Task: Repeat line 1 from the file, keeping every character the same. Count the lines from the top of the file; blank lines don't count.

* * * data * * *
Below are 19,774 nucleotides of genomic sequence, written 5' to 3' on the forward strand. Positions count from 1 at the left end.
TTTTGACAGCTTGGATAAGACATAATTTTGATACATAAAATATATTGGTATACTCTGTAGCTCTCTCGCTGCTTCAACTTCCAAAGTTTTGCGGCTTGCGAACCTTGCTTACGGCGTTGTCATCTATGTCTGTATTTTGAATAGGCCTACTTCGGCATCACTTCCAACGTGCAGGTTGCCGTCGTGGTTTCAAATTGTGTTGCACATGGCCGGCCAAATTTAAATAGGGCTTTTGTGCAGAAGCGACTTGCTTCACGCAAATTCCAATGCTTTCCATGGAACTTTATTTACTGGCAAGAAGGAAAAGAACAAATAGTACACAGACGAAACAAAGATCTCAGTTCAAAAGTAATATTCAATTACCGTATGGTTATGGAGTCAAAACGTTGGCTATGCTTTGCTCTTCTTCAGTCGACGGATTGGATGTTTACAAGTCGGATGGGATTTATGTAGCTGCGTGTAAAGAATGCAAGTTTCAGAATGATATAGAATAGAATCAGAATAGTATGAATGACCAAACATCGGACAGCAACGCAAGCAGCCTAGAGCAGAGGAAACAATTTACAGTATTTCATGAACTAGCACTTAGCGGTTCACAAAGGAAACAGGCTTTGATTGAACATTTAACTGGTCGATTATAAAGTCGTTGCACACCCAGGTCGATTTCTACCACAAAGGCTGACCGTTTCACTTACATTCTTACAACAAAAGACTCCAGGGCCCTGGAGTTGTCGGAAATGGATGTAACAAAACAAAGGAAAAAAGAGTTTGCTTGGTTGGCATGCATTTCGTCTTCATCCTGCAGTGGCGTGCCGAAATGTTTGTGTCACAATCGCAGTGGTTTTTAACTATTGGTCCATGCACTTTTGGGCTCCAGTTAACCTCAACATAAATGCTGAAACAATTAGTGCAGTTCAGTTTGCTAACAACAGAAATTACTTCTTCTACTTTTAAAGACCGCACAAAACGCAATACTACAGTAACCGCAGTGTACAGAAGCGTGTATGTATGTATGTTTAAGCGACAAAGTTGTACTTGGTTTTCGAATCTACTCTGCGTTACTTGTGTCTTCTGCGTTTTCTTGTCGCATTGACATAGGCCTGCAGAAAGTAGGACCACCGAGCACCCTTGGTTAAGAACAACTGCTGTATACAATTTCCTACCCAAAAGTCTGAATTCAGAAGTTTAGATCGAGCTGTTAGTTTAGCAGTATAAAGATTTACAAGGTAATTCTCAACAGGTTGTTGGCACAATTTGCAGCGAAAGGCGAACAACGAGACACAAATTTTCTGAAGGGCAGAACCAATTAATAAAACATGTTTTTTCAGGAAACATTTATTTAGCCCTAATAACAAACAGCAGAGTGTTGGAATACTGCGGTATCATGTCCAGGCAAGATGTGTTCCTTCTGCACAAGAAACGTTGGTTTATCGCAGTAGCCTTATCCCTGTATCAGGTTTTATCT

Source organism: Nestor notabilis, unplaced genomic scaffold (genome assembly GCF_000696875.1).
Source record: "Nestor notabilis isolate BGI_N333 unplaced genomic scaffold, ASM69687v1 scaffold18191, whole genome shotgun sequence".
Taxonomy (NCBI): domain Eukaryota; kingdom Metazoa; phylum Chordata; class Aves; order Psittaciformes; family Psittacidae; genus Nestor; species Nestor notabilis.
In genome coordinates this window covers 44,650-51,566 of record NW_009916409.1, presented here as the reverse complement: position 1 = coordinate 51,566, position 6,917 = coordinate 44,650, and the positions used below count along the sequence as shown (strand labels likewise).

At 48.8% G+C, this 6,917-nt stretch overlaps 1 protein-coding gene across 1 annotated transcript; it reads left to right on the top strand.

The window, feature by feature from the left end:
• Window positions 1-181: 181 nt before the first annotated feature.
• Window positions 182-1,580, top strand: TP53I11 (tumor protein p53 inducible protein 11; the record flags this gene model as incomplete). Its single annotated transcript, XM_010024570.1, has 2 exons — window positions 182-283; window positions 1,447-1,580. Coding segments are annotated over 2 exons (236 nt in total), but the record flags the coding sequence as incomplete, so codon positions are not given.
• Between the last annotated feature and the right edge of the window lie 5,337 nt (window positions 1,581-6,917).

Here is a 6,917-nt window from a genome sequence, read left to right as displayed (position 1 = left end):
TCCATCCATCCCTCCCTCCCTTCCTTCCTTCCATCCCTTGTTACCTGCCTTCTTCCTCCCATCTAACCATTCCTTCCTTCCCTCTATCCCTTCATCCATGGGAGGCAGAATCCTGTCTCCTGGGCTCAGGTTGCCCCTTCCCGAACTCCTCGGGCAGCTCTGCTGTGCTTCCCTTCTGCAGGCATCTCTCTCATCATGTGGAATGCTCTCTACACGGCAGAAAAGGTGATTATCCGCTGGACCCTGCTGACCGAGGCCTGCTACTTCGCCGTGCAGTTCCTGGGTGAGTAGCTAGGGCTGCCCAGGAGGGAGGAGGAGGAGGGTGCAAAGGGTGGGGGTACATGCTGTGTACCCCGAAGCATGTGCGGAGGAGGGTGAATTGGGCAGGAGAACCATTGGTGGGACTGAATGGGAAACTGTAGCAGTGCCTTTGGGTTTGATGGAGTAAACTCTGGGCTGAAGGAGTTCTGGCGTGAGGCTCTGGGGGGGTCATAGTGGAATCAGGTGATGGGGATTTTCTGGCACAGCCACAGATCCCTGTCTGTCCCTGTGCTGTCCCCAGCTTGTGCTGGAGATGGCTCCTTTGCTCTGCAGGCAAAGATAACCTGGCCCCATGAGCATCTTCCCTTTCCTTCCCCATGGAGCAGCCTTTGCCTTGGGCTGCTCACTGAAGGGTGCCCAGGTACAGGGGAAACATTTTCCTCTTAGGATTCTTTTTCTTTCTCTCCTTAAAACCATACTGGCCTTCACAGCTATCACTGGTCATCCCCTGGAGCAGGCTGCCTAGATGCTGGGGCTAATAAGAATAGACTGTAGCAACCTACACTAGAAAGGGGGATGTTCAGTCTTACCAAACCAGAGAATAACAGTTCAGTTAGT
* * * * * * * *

Below are 19,774 nucleotides of genomic sequence, written 5' to 3' on the forward strand. Positions count from 1 at the left end.